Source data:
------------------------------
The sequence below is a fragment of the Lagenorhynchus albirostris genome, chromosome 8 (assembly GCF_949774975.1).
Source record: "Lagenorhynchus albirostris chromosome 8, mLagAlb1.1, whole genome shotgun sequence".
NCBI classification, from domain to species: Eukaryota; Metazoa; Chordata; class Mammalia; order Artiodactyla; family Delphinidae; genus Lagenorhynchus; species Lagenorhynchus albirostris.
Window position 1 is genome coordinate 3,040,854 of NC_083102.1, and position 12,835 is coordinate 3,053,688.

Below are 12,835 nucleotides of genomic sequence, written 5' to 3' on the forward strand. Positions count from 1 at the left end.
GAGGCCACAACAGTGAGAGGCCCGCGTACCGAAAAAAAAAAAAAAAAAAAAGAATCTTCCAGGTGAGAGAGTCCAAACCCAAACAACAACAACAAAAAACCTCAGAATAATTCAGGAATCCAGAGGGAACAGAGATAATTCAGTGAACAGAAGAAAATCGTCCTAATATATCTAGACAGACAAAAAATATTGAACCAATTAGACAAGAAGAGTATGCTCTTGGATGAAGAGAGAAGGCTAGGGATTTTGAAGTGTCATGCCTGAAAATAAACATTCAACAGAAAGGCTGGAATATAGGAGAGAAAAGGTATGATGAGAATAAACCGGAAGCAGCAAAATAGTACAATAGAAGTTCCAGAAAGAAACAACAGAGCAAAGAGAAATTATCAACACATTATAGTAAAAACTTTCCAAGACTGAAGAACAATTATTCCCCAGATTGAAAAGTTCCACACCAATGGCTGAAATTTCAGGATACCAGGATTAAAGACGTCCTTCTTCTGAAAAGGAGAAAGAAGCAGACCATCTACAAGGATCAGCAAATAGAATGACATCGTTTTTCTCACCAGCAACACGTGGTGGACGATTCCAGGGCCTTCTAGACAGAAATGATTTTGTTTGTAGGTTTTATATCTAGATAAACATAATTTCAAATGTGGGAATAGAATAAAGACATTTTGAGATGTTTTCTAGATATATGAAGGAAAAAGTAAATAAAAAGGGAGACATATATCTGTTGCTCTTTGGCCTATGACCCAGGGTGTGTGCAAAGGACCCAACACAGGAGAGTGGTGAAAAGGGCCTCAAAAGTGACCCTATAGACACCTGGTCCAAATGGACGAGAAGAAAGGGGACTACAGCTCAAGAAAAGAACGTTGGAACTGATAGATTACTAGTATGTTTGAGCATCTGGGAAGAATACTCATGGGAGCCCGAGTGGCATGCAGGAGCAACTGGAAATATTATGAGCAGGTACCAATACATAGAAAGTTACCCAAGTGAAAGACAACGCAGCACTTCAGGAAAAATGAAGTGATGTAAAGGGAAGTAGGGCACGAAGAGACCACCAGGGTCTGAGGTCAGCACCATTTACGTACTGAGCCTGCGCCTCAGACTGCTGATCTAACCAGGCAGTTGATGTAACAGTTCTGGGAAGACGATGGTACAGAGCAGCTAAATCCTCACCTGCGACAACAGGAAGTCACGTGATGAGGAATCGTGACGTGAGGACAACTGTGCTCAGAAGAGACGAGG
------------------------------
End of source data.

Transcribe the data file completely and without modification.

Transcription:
The sequence below is a fragment of the Lagenorhynchus albirostris genome, chromosome 8 (assembly GCF_949774975.1).
Source record: "Lagenorhynchus albirostris chromosome 8, mLagAlb1.1, whole genome shotgun sequence".
NCBI classification, from domain to species: Eukaryota; Metazoa; Chordata; class Mammalia; order Artiodactyla; family Delphinidae; genus Lagenorhynchus; species Lagenorhynchus albirostris.
Window position 1 is genome coordinate 3,040,854 of NC_083102.1, and position 12,835 is coordinate 3,053,688.

Below are 12,835 nucleotides of genomic sequence, written 5' to 3' on the forward strand. Positions count from 1 at the left end.
GAGGCCACAACAGTGAGAGGCCCGCGTACCGAAAAAAAAAAAAAAAAAAAAGAATCTTCCAGGTGAGAGAGTCCAAACCCAAACAACAACAACAAAAAACCTCAGAATAATTCAGGAATCCAGAGGGAACAGAGATAATTCAGTGAACAGAAGAAAATCGTCCTAATATATCTAGACAGACAAAAAATATTGAACCAATTAGACAAGAAGAGTATGCTCTTGGATGAAGAGAGAAGGCTAGGGATTTTGAAGTGTCATGCCTGAAAATAAACATTCAACAGAAAGGCTGGAATATAGGAGAGAAAAGGTATGATGAGAATAAACCGGAAGCAGCAAAATAGTACAATAGAAGTTCCAGAAAGAAACAACAGAGCAAAGAGAAATTATCAACACATTATAGTAAAAACTTTCCAAGACTGAAGAACAATTATTCCCCAGATTGAAAAGTTCCACACCAATGGCTGAAATTTCAGGATACCAGGATTAAAGACGTCCTTCTTCTGAAAAGGAGAAAGAAGCAGACCATCTACAAGGATCAGCAAATAGAATGACATCGTTTTTCTCACCAGCAACACGTGGTGGACGATTCCAGGGCCTTCTAGACAGAAATGATTTTGTTTGTAGGTTTTATATCTAGATAAACATAATTTCAAATGTGGGAATAGAATAAAGACATTTTGAGATGTTTTCTAGATATATGAAGGAAAAAGTAAATAAAAAGGGAGACATATATCTGTTGCTCTTTGGCCTATGACCCAGGGTGTGTGCAAAGGACCCAACACAGGAGAGTGGTGAAAAGGGCCTCAAAAGTGACCCTATAGACACCTGGTCCAAATGGACGAGAAGAAAGGGGACTACAGCTCAAGAAAAGAACGTTGGAACTGATAGATTACTAGTATGTTTGAGCATCTGGGAAGAATACTCATGGGAGCCCGAGTGGCATGCAGGAGCAACTGGAAATATTATGAGCAGGTACCAATACATAGAAAGTTACCCAAGTGAAAGACAACGCAGCACTTCAGGAAAAATGAAGTGATGTAAAGGGAAGTAGGGCACGAAGAGACCACCAGGGTCTGAGGTCAGCACCATTTACGTACTGAGCCTGCGCCTCAGACTGCTGATCTAACCAGGCAGTTGATGTAACAGTTCTGGGAAGACGATGGTACAGAGCAGCTAAATCCTCACCTGCGACAACAGGAAGTCACGTGATGAGGAATCGTGACGTGAGGACAACTGTGCTCAGAAGAGACGAGG